Opportunities and challenges: over-the-counter codeine supply from the codeine consumer’s perspective

Authors

  • Suzanne Nielsen,

    Corresponding author
    1. Eastern Health Clinical School, Monash University, Melbourne, Victoria, Australia
    • Eastern Health, Turning Point Alcohol and Drug Centre, Melbourne, Victoria, Australia
    Search for more papers by this author
  • Jacqui Cameron,

    1. Eastern Health, Turning Point Alcohol and Drug Centre, Melbourne, Victoria, Australia
    2. Eastern Health Clinical School, Monash University, Melbourne, Victoria, Australia
    Search for more papers by this author
  • Sanja Pahoki

    1. Eastern Health, Turning Point Alcohol and Drug Centre, Melbourne, Victoria, Australia
    Search for more papers by this author

  • [Correction added on 30 November 2012, after first online publication: Scope of study in the title has been updated to read “...over-the-counter codeine supply from the codeine consumer’s perspective”.]

Correspondence

Dr Suzanne Nielsen, 54-62 Gertrude Street, Fitzroy, Vic. 3065, Australia.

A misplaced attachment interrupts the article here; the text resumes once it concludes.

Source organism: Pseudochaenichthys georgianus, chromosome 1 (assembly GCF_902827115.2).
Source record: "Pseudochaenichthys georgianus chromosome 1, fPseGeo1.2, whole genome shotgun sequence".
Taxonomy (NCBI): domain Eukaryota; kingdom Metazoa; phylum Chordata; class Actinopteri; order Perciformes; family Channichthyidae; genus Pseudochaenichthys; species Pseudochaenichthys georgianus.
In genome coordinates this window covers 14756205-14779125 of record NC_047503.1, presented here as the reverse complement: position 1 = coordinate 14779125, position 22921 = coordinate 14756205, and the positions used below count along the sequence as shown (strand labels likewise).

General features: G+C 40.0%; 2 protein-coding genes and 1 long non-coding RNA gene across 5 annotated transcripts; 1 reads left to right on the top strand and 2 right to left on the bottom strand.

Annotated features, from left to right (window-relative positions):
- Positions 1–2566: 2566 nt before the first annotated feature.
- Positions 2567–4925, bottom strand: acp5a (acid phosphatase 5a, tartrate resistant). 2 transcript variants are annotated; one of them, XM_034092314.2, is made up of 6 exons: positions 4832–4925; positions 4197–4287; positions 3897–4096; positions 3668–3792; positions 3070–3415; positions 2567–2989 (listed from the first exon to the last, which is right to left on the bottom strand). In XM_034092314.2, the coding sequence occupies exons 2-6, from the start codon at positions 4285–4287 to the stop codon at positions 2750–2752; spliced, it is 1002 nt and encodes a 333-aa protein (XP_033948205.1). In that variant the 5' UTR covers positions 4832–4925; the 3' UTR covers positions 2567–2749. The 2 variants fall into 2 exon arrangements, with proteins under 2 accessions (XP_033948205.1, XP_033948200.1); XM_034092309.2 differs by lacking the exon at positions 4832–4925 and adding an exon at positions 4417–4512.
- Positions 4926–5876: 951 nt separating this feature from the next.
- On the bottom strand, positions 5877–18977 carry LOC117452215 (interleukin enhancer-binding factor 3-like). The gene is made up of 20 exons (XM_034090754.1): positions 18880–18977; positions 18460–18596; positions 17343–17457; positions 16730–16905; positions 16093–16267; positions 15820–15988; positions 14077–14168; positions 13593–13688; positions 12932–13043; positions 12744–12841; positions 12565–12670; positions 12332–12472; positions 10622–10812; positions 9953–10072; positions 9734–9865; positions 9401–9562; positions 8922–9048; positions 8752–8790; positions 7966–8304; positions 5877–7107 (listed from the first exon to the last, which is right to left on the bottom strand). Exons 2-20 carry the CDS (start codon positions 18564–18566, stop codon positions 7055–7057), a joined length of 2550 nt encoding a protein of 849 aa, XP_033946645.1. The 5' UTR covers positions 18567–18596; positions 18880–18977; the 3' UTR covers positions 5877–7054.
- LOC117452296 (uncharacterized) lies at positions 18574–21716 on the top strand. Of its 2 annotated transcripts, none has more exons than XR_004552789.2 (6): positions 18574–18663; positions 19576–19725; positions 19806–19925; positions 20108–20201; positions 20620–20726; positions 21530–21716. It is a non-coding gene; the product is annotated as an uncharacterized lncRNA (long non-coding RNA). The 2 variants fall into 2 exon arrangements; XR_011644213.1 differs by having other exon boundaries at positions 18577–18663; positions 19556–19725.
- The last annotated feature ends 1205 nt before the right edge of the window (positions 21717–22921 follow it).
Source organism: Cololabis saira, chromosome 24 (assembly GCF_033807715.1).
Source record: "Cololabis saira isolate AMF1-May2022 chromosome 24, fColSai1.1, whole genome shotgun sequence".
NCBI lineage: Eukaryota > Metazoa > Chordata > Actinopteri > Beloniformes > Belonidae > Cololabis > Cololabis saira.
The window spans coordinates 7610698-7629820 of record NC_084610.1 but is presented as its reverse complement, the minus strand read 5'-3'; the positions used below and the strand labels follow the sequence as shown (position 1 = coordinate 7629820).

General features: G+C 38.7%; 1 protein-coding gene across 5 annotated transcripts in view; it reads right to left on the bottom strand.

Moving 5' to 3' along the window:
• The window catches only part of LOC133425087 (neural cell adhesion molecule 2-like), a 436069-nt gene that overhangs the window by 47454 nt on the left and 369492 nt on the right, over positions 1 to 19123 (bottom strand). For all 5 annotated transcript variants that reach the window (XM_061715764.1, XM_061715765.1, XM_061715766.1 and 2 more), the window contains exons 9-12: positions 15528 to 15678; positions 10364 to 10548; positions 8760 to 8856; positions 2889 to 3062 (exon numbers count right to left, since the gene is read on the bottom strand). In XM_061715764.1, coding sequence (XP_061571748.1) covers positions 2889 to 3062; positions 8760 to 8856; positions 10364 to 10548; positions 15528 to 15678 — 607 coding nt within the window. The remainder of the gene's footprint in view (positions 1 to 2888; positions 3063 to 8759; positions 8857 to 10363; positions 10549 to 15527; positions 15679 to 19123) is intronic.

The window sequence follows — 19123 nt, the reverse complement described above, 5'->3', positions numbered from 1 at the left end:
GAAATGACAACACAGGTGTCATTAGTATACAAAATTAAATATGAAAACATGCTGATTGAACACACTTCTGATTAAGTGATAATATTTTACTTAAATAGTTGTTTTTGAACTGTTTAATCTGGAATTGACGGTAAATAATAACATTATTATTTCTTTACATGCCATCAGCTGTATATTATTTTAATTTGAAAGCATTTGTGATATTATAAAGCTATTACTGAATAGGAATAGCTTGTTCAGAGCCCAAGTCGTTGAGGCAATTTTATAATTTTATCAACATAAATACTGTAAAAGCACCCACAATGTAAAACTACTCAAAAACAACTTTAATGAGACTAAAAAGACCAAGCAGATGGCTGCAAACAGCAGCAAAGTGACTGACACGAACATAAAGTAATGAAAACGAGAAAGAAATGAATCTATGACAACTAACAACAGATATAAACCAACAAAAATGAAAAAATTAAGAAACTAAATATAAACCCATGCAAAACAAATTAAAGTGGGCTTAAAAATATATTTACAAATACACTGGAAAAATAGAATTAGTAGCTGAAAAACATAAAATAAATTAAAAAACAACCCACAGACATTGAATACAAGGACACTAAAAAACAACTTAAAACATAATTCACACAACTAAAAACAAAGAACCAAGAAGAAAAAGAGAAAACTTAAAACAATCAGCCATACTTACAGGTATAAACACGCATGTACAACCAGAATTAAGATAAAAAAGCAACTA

E-mail: suzin@turningpoint.org.au

Abstract

Objectives

This study aimed to gain a better understanding on perspectives of over-the-counter (OTC) codeine users and issues relating to codeine dependence in the community pharmacy setting. Examining OTC codeine users' experiences aimed to promote better understanding of OTC codeine dependence, and inform pharmacy practices.

Methods

Utilising a qualitative research methodology we conducted interviews with 20 participants who were OTC codeine users and met DSM IV criteria for codeine dependence.

Key findings

Key themes identified included experience of participants acquiring OTC codeine and participants' interactions with pharmacists. The OTC codeine-dependent participants found it generally easy to access OTC codeine, describing ‘standard’ questioning, minimal intervention from pharmacists and only occasional refusal to supply. A better appearance and presentation was generally linked to easy codeine supply.

Conclusions

The experiences of participants suggest a number of barriers exist to effective intervention for OTC codeine dependence in the community pharmacy setting. Identification of these barriers will provide an opportunity to more effectively target interventions to reduce harm related to OTC codeine products. Increased involvement of pharmacists in OTC codeine sales was associated with help-seeking by codeine users.

Ancillary